He's into this game

There isn't much that John Duvall doesn't do for the Paris Youth Soccer Association. For the past nine years, he's been the league's registrar and its field assigner. For the last seven, he also has been its game scheduler. He coaches a girls under-15 select team and spends hours each week mowing and lining the fields, putting out flags before games and even emptying the trash.

”I basically don't see him from the beginning of March until the end of May. Then it starts again in August through the first of ­November,“ Duvall's wife, Lisa, said jokingly.

In recognition of his dedication to youth soccer, Duvall was named the 2007 national volunteer of the year by the U.S. Youth Soccer Association at an awards ­banquet in Pittsburgh last month.

The award was a surprise to Duvall, who had been named Kentucky's youth soccer volunteer of the year in August. Unbeknownst to him, that title allowed him to be considered for U.S. Youth Soccer's inaugural regional and national volunteer of the year awards. Both were given for the first time for 2007, said Bryan Brooks, director of marketing and communications for the Kentucky Youth Soccer Association.

”You don't do those things to get awards,“ said Duvall, who works as a team member in body-weld quality at Toyota Motor Manufacturing in Georgetown. ”But at the same time, it was kind of nice to get recognized.“

Duvall was named the national volunteer of the year from among the four regional award winners; the others were from Connecticut, Mississippi and California. The national award recognizes Duvall's work ”as a positive role model who promotes the game and increases the opportunities to participate“ in soccer, according to a news release that announced the honor.

Jeff Jett, president of the Paris Youth Soccer Association, and Amy Snell, whose daughter, Caroline, 15, played on Duvall's team, nominated Duvall for the statewide volunteer award through the Kentucky Youth Soccer Association last summer.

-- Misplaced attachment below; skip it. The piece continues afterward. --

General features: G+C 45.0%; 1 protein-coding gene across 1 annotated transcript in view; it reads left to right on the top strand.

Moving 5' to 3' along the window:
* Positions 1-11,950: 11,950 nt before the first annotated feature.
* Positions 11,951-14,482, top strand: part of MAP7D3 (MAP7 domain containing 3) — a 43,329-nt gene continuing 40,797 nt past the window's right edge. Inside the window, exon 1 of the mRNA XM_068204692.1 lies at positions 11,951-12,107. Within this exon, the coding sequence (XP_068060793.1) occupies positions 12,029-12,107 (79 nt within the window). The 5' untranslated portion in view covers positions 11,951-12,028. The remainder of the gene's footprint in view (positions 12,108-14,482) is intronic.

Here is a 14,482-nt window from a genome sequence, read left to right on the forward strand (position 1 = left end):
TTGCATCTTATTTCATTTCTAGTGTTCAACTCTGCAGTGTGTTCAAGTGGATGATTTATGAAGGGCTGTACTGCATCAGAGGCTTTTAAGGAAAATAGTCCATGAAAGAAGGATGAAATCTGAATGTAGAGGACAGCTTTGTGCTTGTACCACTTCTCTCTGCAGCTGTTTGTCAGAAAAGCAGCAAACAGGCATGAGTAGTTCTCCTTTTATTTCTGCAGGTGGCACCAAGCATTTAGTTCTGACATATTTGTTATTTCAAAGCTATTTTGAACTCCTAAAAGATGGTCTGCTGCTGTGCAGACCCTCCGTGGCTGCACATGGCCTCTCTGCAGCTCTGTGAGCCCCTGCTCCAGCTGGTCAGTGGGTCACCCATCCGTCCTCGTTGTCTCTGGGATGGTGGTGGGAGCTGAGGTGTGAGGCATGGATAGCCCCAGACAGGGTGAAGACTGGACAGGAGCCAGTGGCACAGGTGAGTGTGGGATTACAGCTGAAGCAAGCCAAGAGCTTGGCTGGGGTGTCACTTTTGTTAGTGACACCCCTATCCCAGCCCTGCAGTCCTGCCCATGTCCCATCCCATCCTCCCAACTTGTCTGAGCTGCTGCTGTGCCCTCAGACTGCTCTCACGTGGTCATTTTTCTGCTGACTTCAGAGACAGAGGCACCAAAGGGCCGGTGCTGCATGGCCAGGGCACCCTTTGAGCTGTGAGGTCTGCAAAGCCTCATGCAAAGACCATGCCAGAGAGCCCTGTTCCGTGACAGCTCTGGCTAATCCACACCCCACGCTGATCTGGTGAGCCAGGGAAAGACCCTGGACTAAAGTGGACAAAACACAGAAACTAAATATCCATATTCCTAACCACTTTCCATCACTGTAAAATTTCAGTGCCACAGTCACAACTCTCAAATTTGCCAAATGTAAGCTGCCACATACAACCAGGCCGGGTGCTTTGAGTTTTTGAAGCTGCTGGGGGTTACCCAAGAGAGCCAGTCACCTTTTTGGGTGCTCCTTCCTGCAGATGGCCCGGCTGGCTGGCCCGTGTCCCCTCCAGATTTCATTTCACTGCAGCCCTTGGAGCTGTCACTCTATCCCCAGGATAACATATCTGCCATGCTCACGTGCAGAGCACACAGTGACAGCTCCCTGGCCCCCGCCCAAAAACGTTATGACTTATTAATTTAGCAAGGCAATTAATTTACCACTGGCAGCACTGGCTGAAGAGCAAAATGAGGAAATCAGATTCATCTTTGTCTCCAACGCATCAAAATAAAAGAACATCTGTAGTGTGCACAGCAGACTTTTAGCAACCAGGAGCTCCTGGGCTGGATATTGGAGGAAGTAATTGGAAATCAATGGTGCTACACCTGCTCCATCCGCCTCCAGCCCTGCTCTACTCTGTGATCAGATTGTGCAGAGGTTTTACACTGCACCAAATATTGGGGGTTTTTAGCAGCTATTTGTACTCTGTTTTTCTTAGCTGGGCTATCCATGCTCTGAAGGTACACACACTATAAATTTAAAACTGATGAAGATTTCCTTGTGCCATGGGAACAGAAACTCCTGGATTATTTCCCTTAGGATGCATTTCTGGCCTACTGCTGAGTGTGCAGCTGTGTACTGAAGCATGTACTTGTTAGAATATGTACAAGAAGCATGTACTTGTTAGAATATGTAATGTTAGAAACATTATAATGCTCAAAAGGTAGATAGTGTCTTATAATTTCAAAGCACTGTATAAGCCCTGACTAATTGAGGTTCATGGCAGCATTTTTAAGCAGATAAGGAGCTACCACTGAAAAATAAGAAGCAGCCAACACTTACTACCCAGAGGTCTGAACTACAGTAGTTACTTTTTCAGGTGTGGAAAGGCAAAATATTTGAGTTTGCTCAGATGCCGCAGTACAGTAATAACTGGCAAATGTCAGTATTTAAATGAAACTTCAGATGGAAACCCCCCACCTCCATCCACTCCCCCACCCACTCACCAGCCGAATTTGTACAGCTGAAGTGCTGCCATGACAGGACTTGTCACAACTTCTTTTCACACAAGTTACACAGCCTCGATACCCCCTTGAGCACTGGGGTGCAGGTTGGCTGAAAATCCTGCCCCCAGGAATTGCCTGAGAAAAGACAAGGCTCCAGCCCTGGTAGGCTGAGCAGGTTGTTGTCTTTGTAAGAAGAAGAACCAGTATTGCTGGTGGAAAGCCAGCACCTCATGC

”I know there are people all over the United States that are involved in soccer … but I would say Johnny has to be ranked the highest of anyone that I know, as far as their duties and what they give to their organization to make sure that youth soccer stays strong in their community,“ Jett said. ”He is just a great human being and a great role model for the kids,“ Snell said. ”They see him give and give and give without expecting anything in return.“

Duvall didn't care for soccer at first.

”I thought soccer was the most boring game in the world when I first started watching it,“ said Duvall, who'd grown up playing football and basketball.

His distaste for the game worsened in the early 1980s, when he blamed it for costing him his job coaching football at Millersburg Military Academy. (The school decided to disband the football program in favor of starting a soccer program, because soccer teams were much cheaper to outfit, he said.)

Learning to love It

Duvall had been talked into coaching a soccer team when his oldest daughter, Maria, now 27, started to play soccer as a 5-year-old, but he didn't click with the sport. And he took ”a long sabbatical“ from it.

It wasn't until his second daughter, Lauren, now 18, began to play soccer that Duvall found a reason to love the game.

As an 8-year-old, Lauren knocked heads with another player going for the ball. When Duvall, who was coaching the team, went to check on her, she refwused to come out of the game.

”She was all fired up. Her nose was bleeding, but she didn't want to come out,“ Duvall said. ”I saw how much she wanted to play. For some reason, that was just the turning point for me.“

Since then, he has been devoted to the game. His youngest daughter, Lindsay, 14, plays on his under-15 girls select team. And Lauren, a senior at Bourbon County High School, is an assistant coach with the team.

The girls are ”very proud“ that their dad contributes so much to the community and its soccer programs, Lisa Duvall said.

A way to give back

John Duvall views his work with Paris' youth soccer program, which is coordinated through the Paris-Bourbon County YMCA, as a way to give other kids the same opportunities to play sports that he had as a child.

”I grew up at the YMCA,“ Duvall said. ”All of the youth sports I played were Y affiliated. They were really good to me. And I don't mind giving back to a community and a program that's been so good to me.“

You can nominate a soccer volunteer

To nominate a volunteer for the Kentucky Youth Soccer Association's 2008 Volunteer of the Year Award, complete an online nomination form at Nominations are due June 15.